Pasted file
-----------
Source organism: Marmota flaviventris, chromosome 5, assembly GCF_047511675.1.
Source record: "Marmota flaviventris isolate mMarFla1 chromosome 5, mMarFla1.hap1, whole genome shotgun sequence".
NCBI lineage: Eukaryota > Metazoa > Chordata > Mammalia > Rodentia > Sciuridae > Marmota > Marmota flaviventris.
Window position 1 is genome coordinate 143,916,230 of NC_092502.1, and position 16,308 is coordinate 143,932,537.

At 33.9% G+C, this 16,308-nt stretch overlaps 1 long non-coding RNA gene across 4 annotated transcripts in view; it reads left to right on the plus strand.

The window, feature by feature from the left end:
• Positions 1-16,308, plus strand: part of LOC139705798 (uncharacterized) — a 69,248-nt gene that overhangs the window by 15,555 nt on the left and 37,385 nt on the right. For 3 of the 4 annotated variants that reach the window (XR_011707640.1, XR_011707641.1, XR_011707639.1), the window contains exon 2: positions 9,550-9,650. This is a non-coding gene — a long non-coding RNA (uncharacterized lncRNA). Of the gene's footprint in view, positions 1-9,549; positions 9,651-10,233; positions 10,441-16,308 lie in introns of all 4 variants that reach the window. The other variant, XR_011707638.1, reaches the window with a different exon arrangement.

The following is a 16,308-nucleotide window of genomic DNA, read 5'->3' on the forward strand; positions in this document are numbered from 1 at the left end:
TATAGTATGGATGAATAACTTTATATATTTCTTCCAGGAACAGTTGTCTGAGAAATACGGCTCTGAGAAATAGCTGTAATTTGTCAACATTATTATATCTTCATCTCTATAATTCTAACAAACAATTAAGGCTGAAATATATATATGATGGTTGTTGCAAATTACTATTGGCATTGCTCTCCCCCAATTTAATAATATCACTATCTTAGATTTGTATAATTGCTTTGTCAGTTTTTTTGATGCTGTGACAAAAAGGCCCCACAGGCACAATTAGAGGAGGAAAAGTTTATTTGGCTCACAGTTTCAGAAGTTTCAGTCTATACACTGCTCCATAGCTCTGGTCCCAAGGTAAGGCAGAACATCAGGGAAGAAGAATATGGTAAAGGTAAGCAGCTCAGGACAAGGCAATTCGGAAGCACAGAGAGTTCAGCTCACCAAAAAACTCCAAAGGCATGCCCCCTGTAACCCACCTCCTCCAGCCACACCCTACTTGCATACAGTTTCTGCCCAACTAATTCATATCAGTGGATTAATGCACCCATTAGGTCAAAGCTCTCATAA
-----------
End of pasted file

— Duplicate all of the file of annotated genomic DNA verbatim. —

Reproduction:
Source organism: Marmota flaviventris, chromosome 5, assembly GCF_047511675.1.
Source record: "Marmota flaviventris isolate mMarFla1 chromosome 5, mMarFla1.hap1, whole genome shotgun sequence".
NCBI lineage: Eukaryota > Metazoa > Chordata > Mammalia > Rodentia > Sciuridae > Marmota > Marmota flaviventris.
Window position 1 is genome coordinate 143,916,230 of NC_092502.1, and position 16,308 is coordinate 143,932,537.

At 33.9% G+C, this 16,308-nt stretch overlaps 1 long non-coding RNA gene across 4 annotated transcripts in view; it reads left to right on the plus strand.

The window, feature by feature from the left end:
• Positions 1-16,308, plus strand: part of LOC139705798 (uncharacterized) — a 69,248-nt gene that overhangs the window by 15,555 nt on the left and 37,385 nt on the right. For 3 of the 4 annotated variants that reach the window (XR_011707640.1, XR_011707641.1, XR_011707639.1), the window contains exon 2: positions 9,550-9,650. This is a non-coding gene — a long non-coding RNA (uncharacterized lncRNA). Of the gene's footprint in view, positions 1-9,549; positions 9,651-10,233; positions 10,441-16,308 lie in introns of all 4 variants that reach the window. The other variant, XR_011707638.1, reaches the window with a different exon arrangement.

The following is a 16,308-nucleotide window of genomic DNA, read 5'->3' on the forward strand; positions in this document are numbered from 1 at the left end:
TATAGTATGGATGAATAACTTTATATATTTCTTCCAGGAACAGTTGTCTGAGAAATACGGCTCTGAGAAATAGCTGTAATTTGTCAACATTATTATATCTTCATCTCTATAATTCTAACAAACAATTAAGGCTGAAATATATATATGATGGTTGTTGCAAATTACTATTGGCATTGCTCTCCCCCAATTTAATAATATCACTATCTTAGATTTGTATAATTGCTTTGTCAGTTTTTTTGATGCTGTGACAAAAAGGCCCCACAGGCACAATTAGAGGAGGAAAAGTTTATTTGGCTCACAGTTTCAGAAGTTTCAGTCTATACACTGCTCCATAGCTCTGGTCCCAAGGTAAGGCAGAACATCAGGGAAGAAGAATATGGTAAAGGTAAGCAGCTCAGGACAAGGCAATTCGGAAGCACAGAGAGTTCAGCTCACCAAAAAACTCCAAAGGCATGCCCCCTGTAACCCACCTCCTCCAGCCACACCCTACTTGCATACAGTTTCTGCCCAACTAATTCATATCAGTGGATTAATGCACCCATTAGGTCAAAGCTCTCATAA